ATLANTA -- There is certainly a chance that the Braves could make another significant roster addition after the New Year arrives, but as the holiday season kicks into full gear, it is seemingly more likely that general manager Frank Wren will end up sticking with his current internal options.
Although there is always reason to be somewhat skeptical of Winter League results, Juan Francisco has certainly provided some comfort courtesy of the way he has performed in the Dominican Winter League. His success has at least increased the possibility that he could see significant time at third base next year.
Likewise, Evan Gattis and Ernesto Mejia have given the Braves some optimism based on their success in the Venezuelan Winter League.
"If we went to Spring Training tomorrow with the players we have, I think it would be a very interesting Spring Training, in a positive way," Wren said last week.
If the Braves do not make another roster addition, they would most likely enter the season with the plan to shuttle Martin Prado between left field and third base.
Against right-handed starting pitchers, Francisco could play third base, with Prado positioned in left field. When facing a left-hander, the Braves could use Reed Johnson in left field and Prado at third.
That arrangement would at least address some of the doubt regarding Francisco's ability to hit left-handers. He has batted .190 in just 63 at-bats against lefties at the Major League level.
Given the small sample size, it is unfair to say Francisco would not be able hit left-handed pitching, but with the versatile and unselfish Prado available, the Braves might be able to slowly transition Francisco into a more prominent role.
Francisco showed his tremendous power potential while hitting .234 with nine home runs and a .432 slugging percentage in 192 at-bats with Atlanta last season. The big-boned third baseman has shed a few pounds this offseason and has continued to impress, hitting .307 with nine homers and a .575 slugging percentage in 127 at-bats with Licey in the Dominican Republic.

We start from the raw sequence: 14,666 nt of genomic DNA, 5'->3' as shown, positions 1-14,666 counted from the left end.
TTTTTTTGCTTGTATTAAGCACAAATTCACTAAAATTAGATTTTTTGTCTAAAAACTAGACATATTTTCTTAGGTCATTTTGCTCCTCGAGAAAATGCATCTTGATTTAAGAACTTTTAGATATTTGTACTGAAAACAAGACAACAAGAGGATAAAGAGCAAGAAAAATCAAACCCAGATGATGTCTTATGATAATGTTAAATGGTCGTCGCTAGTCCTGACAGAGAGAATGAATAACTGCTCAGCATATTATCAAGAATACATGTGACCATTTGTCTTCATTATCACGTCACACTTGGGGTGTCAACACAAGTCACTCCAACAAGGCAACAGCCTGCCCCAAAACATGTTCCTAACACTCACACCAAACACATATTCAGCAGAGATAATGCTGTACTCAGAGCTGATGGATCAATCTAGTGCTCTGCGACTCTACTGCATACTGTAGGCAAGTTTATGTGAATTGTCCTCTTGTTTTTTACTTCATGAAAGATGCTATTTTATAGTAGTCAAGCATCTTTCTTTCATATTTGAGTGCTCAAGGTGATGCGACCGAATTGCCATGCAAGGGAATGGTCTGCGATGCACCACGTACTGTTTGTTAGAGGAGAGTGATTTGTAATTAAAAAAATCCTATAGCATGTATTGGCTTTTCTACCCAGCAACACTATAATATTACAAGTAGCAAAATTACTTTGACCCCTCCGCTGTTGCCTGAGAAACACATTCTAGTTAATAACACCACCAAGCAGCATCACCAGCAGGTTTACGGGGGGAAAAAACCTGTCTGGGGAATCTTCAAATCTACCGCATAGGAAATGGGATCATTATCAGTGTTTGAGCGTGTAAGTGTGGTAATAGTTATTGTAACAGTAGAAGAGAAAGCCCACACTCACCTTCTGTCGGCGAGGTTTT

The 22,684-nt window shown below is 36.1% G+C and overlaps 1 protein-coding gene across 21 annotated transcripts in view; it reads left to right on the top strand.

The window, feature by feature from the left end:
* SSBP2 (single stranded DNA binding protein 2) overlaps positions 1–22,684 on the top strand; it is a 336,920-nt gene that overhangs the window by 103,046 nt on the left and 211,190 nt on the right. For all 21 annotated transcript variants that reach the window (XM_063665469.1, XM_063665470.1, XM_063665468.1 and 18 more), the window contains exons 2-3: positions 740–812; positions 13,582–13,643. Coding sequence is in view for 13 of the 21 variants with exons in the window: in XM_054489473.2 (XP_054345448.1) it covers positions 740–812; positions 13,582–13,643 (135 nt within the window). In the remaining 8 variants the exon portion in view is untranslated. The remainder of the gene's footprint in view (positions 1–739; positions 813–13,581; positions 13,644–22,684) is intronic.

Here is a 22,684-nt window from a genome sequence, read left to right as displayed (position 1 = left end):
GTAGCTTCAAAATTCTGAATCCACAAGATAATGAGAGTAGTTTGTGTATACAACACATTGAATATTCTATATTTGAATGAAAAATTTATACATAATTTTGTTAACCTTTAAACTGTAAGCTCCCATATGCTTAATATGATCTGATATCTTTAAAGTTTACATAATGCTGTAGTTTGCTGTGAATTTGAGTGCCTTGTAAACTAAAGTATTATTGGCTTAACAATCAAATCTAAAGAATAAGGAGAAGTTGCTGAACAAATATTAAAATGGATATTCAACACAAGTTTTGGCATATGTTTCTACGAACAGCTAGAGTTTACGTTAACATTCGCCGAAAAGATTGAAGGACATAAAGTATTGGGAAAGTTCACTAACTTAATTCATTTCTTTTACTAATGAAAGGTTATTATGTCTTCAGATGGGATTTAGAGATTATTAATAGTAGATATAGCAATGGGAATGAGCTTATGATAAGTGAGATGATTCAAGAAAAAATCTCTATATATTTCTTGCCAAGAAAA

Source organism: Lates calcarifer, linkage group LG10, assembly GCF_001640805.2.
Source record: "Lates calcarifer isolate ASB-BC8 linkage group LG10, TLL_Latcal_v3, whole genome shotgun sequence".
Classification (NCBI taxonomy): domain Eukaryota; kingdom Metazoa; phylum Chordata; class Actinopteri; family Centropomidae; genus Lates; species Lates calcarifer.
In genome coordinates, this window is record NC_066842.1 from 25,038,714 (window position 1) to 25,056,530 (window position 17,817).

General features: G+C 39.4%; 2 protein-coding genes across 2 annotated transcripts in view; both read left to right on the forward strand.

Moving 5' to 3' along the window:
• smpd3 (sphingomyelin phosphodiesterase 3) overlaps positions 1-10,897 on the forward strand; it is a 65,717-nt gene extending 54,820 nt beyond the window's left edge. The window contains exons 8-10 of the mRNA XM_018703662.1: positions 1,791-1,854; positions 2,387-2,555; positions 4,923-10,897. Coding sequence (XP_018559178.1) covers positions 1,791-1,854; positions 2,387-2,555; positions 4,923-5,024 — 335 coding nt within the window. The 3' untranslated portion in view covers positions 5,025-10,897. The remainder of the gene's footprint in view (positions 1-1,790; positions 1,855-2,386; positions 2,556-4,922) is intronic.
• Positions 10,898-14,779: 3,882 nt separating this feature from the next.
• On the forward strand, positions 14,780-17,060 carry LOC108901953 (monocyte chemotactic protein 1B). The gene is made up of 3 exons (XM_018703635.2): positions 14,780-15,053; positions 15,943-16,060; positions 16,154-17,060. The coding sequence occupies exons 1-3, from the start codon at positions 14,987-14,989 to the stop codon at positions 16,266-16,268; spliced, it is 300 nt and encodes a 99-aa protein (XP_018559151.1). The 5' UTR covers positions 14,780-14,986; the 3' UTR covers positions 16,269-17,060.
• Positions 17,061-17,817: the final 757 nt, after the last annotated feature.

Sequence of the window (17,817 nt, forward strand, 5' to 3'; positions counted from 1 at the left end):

"He's worked hard," Wren said. "He's always going to be a thick kid, but he's definitely slimmed down."
The Braves were happy to re-sign Johnson, who batted .270 with a .625 OPS in the 43 games he played after being acquired from the Cubs on July 30. In 151 combined at-bats against left-handers between the Braves and Cubs, he hit .311, with a .798 OPS.
Although Johnson is expected to serve as one of team's primary pinch-hitters, Gattis and Mejia will go to camp bidding to earn a spot on the bench. They have both hit a league-leading 14 home runs while playing for Zulia in Venezuela this year.
Gattis has made a meteoric rise since distancing himself from substance-abuse problems and beginning his professional career at the age of 23. He has totaled 40 home runs in combined 610 at-bats at the Class A and Double-A levels over the past two years.
Proving that this success was not necessarily a fluke, Gattis has batted .284 with a .904 OPS while primarily serving as a DH in the 50 games he has played in Venezuela.
Concerns about Gattis' defensive ability as a catcher led the Braves to transition him to left field midway through this past season, but with Brian McCann likely to miss almost all of April while recovering from surgery on his shoulder, Gattis could begin the 2013 season as the backup.
If Gattis takes advantage of this potential opportunity and proves that he can hit at the big league level, the Braves could begin using him in left field on a frequent basis, especially after McCann returns. This scenario would keep Johnson available to serve as a pinch-hitter.
Because his defensive abilities are limited to first base, Mejia will not likely break camp with an Opening Day roster spot. Even so, the 27-year-old Venezuelan could benefit Atlanta at some point thanks to his right-handed power potential. In 2012 he hit 24 home runs in 133 games with Triple-A Gwinnett.